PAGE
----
Thanks for the guidance. It's just that I have a parrot (delivered with my new still) and need to run the AirStill one more time to see me through whilst experimenting (or should that be playing) with the new pot still. I just need to finish building the power controller and then I'll be on my way. I guess the trouble with "newbies" is that they want perfection at the first attempt, and an AirStill is not the best way to go :0)
Thanks again and I'll let you know, soon, how my first attempt at a Single Malt with peated barley goes. SW

Re: Airstill Guide - Best Practice

PostPosted: Wed May 20, 2015 9:48 pm
by The Raven
First time poster...and have made my first batch of grain alcohol.

I didn't find this wonderful document until recently but it reinforced and add to what I learnt on my first batch with a borrowed Airstill.

I did end up double distilling as I simply wasn't happy with the first pass through, even though I took cuts/foreshots etc. The second distill was much improved and, may I say, far better than what the still owner has been making for ages. :)

Next step is to get my own Airstill kit, apply the lessons learnt (plus those from Aidan's guide), to see how good I can make it.

Re: Airstill Guide - Best Practice

PostPosted: Thu May 21, 2015 11:40 am
by JayD
The Raven wrote:First time poster...and have made my first batch of grain alcohol.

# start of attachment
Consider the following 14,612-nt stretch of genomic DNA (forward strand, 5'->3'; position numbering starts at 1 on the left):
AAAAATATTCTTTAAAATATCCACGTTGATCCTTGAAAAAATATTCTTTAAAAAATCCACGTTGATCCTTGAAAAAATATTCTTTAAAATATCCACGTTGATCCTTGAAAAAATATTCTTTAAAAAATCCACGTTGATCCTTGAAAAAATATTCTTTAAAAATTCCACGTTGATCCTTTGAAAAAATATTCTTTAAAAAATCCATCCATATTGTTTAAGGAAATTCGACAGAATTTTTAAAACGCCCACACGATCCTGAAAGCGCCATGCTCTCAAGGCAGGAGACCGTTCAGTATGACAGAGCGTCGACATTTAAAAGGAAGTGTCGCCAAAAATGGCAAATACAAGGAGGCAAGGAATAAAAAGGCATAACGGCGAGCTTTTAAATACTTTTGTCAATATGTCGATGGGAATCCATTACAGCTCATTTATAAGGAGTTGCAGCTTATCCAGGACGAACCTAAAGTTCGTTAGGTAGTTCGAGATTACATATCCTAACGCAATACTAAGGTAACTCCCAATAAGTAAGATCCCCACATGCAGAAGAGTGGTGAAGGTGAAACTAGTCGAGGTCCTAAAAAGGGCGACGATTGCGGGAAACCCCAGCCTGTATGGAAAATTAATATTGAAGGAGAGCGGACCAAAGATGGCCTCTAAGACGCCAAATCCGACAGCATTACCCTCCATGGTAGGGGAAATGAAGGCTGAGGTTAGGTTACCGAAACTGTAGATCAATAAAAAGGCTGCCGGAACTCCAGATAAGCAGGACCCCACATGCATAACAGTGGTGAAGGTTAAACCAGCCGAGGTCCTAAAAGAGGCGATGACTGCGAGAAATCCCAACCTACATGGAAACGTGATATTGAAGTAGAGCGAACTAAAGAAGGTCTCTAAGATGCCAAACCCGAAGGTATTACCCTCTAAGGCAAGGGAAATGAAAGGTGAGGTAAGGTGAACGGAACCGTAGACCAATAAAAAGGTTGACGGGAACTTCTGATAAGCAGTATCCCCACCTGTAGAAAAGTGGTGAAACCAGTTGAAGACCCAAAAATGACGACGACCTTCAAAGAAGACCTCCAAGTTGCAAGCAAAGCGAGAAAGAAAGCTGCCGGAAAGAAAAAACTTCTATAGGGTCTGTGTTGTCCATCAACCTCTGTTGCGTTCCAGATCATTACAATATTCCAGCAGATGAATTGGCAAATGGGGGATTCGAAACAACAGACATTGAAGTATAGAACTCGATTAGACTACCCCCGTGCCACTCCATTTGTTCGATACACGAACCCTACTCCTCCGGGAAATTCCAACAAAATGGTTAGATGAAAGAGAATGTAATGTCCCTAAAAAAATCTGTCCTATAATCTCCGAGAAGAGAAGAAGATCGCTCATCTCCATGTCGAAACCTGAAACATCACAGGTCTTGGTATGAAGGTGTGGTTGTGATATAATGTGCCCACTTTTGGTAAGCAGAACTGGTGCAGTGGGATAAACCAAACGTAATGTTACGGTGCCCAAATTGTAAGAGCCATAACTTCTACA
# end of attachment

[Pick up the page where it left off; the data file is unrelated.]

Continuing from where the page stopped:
I didn't find this wonderful document until recently but it reinforced and add to what I learnt on my first batch with a borrowed Airstill.

I did end up double distilling as I simply wasn't happy with the first pass through, even though I took cuts/foreshots etc. The second distill was much improved and, may I say, far better than what the still owner has been making for ages. :)

Next step is to get my own Airstill kit, apply the lessons learnt (plus those from Aidan's guide), to see how good I can make it.


As it is your first post, please introduce yourself... :handgestures-thumbupright:

Re: Airstill Guide - Best Practice

PostPosted: Sat May 30, 2015 11:40 am
by ancienthart
Thanks Aidan. The suggestion to dilute to 30% is something I'm going to try out. I tend to put the stripping run straight into the Airstill undiluted, and have noticed that the Airstill "dribbles" a bit when I do. Especially if the Airstill isn't on a completely level surface. :doh:

I also put my stripping runs on Bicarbonate for about a week before I redistil - this removes a lot of the ethyl acetate smell and as a consequence, I find I can smell the transitions between heads/hearts and tails more easily.

Re: Airstill Guide - Best Practice

PostPosted: Thu Jan 14, 2016 4:59 pm
by cldz
Have my second wash ever fermenting atm, will be giving this method a shot next week when my wash is ready. My first run I only ran it through the still once, the product was drinkable but not amazing lol. Very interested as to how the end product will be with double distilling.

Re: Airstill Guide - Best Practice

PostPosted: Thu Jan 28, 2016 3:10 pm
by cldz
double distilling really made it smell and taste way better, thanks